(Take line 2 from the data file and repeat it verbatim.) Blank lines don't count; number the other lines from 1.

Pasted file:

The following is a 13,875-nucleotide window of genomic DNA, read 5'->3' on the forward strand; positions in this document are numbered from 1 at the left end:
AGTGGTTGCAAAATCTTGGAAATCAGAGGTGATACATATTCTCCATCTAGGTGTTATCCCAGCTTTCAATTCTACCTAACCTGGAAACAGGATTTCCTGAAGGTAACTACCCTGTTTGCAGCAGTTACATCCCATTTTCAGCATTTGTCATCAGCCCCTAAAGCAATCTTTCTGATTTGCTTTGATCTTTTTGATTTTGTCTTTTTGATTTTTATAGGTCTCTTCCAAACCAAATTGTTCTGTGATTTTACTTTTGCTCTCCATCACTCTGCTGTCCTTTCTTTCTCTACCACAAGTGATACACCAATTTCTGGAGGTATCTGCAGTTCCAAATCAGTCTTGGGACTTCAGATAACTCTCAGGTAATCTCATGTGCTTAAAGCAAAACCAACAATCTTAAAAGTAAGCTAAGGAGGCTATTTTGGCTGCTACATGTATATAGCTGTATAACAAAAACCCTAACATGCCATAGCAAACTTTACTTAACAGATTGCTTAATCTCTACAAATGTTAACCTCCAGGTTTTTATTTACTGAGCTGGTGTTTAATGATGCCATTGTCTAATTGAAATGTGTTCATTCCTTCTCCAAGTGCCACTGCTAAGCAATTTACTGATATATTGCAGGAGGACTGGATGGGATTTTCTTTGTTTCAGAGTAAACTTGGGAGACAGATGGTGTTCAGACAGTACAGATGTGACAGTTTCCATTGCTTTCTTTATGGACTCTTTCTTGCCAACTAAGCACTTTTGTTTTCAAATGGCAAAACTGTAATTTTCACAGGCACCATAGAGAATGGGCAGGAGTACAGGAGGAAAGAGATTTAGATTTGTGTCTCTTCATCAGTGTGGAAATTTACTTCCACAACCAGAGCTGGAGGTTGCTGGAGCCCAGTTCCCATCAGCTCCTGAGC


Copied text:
AGTGGTTGCAAAATCTTGGAAATCAGAGGTGATACATATTCTCCATCTAGGTGTTATCCCAGCTTTCAATTCTACCTAACCTGGAAACAGGATTTCCTGAAGGTAACTACCCTGTTTGCAGCAGTTACATCCCATTTTCAGCATTTGTCATCAGCCCCTAAAGCAATCTTTCTGATTTGCTTTGATCTTTTTGATTTTGTCTTTTTGATTTTTATAGGTCTCTTCCAAACCAAATTGTTCTGTGATTTTACTTTTGCTCTCCATCACTCTGCTGTCCTTTCTTTCTCTACCACAAGTGATACACCAATTTCTGGAGGTATCTGCAGTTCCAAATCAGTCTTGGGACTTCAGATAACTCTCAGGTAATCTCATGTGCTTAAAGCAAAACCAACAATCTTAAAAGTAAGCTAAGGAGGCTATTTTGGCTGCTACATGTATATAGCTGTATAACAAAAACCCTAACATGCCATAGCAAACTTTACTTAACAGATTGCTTAATCTCTACAAATGTTAACCTCCAGGTTTTTATTTACTGAGCTGGTGTTTAATGATGCCATTGTCTAATTGAAATGTGTTCATTCCTTCTCCAAGTGCCACTGCTAAGCAATTTACTGATATATTGCAGGAGGACTGGATGGGATTTTCTTTGTTTCAGAGTAAACTTGGGAGACAGATGGTGTTCAGACAGTACAGATGTGACAGTTTCCATTGCTTTCTTTATGGACTCTTTCTTGCCAACTAAGCACTTTTGTTTTCAAATGGCAAAACTGTAATTTTCACAGGCACCATAGAGAATGGGCAGGAGTACAGGAGGAAAGAGATTTAGATTTGTGTCTCTTCATCAGTGTGGAAATTTACTTCCACAACCAGAGCTGGAGGTTGCTGGAGCCCAGTTCCCATCAGCTCCTGAGC